Tag Archives: snail mail

All keyed up

Oh, the power of the postcard.

I got one earlier this week promoting the new Off-Broadway musical Murder for Two. It intrigued me so much, I bought a ticket to today’s matinee.

Let’s hear it for snail mail!

murder for two

Murder for Two is a small scale production — just two actors, a piano, limited stage dress and no costume changes — but boy, does it impress!

Both actors play the piano; they take turns, in fact, throughout the show. One actor investigates the murder that has brought us all together. The other plays 12 different suspects, distinguishing each with a simple lilt in his voice, a hand gesture, a carefully used prop.

The songs are clever.  The choreography of their movements — exits, entrances, switches between characters and the piano — are on point and brilliant.  And the show is funny.

Just so very funny.

The older gentleman seated next to me summed it up best midway through the show when he turned to his wife and said,

“What have you gotten me into?”

Mr. Postman

I’m out-of-town, dog in tow, and something’s missing. Turns out it isn’t the first time I’ve had this feeling. Case in point: an excerpt from one of my very first posts from August 25, 2009.

I’ve been away on business with my dog Rory for almost a week. I thought I would pine for our daily walks in Central Park; my idle conversations with neighbors on their stoops; or the energy that is Manhattan.

stack of mailInstead, I miss my mail.

What excites me most about my return home — besides sleeping on my own pillow — is seeing what treasures await in the stash of mail that is being held for me at the post office.

I don’t know if my feelings are unique to freelancers. I hope to see checks in the mail, of course. But I will be equally psyched to see letters, magazines, catalogs, theater and event postcards, and heck, even my bills.

I also miss the afternoon saunter to the mailbox; it’s a break I anticipate and enjoy. Here, in my friend’s apartment, there’s only email, and its constant stream — while immediate, necessary, and appreciated — doesn’t have the romance or charm of my daily snail mail delivery.

So, to my mailman back in Manhattan — I miss you. I appreciate you. And I hope you got my hold order. ‘Cause if I come home to an overflowing box of mangled mail…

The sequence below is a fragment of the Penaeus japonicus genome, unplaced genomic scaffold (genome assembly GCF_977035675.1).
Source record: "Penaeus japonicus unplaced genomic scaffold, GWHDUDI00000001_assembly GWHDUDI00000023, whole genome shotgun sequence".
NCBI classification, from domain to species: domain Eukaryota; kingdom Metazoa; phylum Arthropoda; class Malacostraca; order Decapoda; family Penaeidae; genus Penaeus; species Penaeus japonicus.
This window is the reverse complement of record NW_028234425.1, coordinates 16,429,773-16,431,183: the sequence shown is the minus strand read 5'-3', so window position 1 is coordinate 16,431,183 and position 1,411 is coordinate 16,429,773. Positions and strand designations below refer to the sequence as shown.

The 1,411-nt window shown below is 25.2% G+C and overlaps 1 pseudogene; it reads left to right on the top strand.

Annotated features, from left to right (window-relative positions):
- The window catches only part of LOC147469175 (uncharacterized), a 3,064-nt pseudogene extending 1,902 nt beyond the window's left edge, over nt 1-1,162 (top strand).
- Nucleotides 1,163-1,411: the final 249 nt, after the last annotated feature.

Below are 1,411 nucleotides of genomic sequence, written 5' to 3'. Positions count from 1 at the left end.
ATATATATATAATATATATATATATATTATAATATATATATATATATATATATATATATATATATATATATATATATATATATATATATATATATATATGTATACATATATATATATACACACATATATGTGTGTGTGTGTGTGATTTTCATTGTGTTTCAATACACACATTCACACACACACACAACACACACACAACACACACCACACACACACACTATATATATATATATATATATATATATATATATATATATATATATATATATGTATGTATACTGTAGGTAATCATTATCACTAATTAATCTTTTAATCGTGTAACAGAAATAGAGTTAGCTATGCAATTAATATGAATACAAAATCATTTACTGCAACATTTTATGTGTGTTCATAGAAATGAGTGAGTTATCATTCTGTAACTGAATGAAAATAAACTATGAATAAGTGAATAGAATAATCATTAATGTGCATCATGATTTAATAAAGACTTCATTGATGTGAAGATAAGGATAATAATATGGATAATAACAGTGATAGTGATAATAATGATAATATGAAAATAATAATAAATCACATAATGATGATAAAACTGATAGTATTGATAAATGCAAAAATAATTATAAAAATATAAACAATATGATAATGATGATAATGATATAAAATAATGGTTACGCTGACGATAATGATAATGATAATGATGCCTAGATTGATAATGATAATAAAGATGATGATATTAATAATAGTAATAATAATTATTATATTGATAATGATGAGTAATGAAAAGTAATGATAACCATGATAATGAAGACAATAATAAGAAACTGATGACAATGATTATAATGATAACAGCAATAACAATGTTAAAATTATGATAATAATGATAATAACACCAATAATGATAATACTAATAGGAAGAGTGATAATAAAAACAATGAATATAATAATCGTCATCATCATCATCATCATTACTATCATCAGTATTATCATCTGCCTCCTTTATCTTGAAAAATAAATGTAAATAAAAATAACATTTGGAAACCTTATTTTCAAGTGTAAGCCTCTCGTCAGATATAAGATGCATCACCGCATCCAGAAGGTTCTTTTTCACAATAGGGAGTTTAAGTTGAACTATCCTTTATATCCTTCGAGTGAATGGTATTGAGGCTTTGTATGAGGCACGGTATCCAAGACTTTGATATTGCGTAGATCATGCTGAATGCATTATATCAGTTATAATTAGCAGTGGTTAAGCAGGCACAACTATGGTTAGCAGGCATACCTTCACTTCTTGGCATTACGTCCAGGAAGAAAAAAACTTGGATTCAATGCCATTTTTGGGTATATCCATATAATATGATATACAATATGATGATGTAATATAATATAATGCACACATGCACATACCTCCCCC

I’ll have to kill you.

Little changes

As you prepare to celebrate Christmas, make your list, check it twice…

How many cards did you get this year?

Slate.com has predicted that 2010 ‘will do down as the year the Christmas card lay dying’…and they pretty clearly point the finger at Facebook as its snail mail killer.

I am a sender of Christmas cards.  I send a lot of them…in the neighborhood of 150 each year.  And like Slate, I thought this might be the year that my returns would be more in the 30 percent range.

Not so.

That bright red glass bowl on my foyer table where I collect all my holiday cards was near to overflowing four days before Christmas.  And when I return home after my holiday sojourn, I fully expect to add another 10-15 to the mix.

Even though I communicate with many of the people on my list on Facebook every week, they still maintained the long-standing tradition of sending cards at Christmas time.

I appreciate the time they took.  I liked receiving them.  It’s tradition…and one I’d personally like to keep.

But what has Facebook killed?

  • Holiday letters. I read the status updates from those same friends on a daily basis.  A long-winded, highly-detailed letter in teeny-tiny font would be redundant (and probably only skimmed — no offense).
  • Birthday cards.  A cheery birthday greeting on Facebook has replaced much of my birthday card sending — e-card sending, too.  It has the added advantage of being a group experience, too.
  • Phone calls.  If I need to ask a quick question, I sometimes send a message to people who I know are on their computers and can more quickly and easily respond via Facebook.

But for all the ‘deaths’ that can be attributed to Facebook this year alone, the more frequent and enhanced communication I have enjoyed there with friends and family near and far?

Well, that makes us even in my book.

Hail, Snail Mail!

I have been away on business with my dog Rory for almost a week. I thought I would pine for our daily walks in Central Park; my idle conversations with neighbors on their stoops; the energy that is Manhattan.

Instead…I miss my mail.

What excites me most about my return home later this week — besides sleeping on my own pillow —  is seeing what treasures await in the stash of collected mail that is being held for me at the post office.

I don’t know if my feelings are unique to freelancers.  I mean, I hope to see some checks in the mail, of course.   But I will be equally psyched to see all my letters,  magazines, catalogs, theater and event postcards, and heck, even my bills.

I realized while working remotely this week that I miss the daily mail delivery, too.  That afternoon saunter to the mail box is a break I anticipate and enjoy.  Here, in my corporate apartment, there’s only email, and its constant stream — while immediate, necessary, and appreciated — somehow doesn’t have the romance or charm of my daily snail mail delivery.

So, to my mailman back in Manhattan — I miss you.  I appreciate you.  And I hope you got my hold order.  ‘Cause if I come home to an overflowing box of mangled mail, I’ll have to kill you.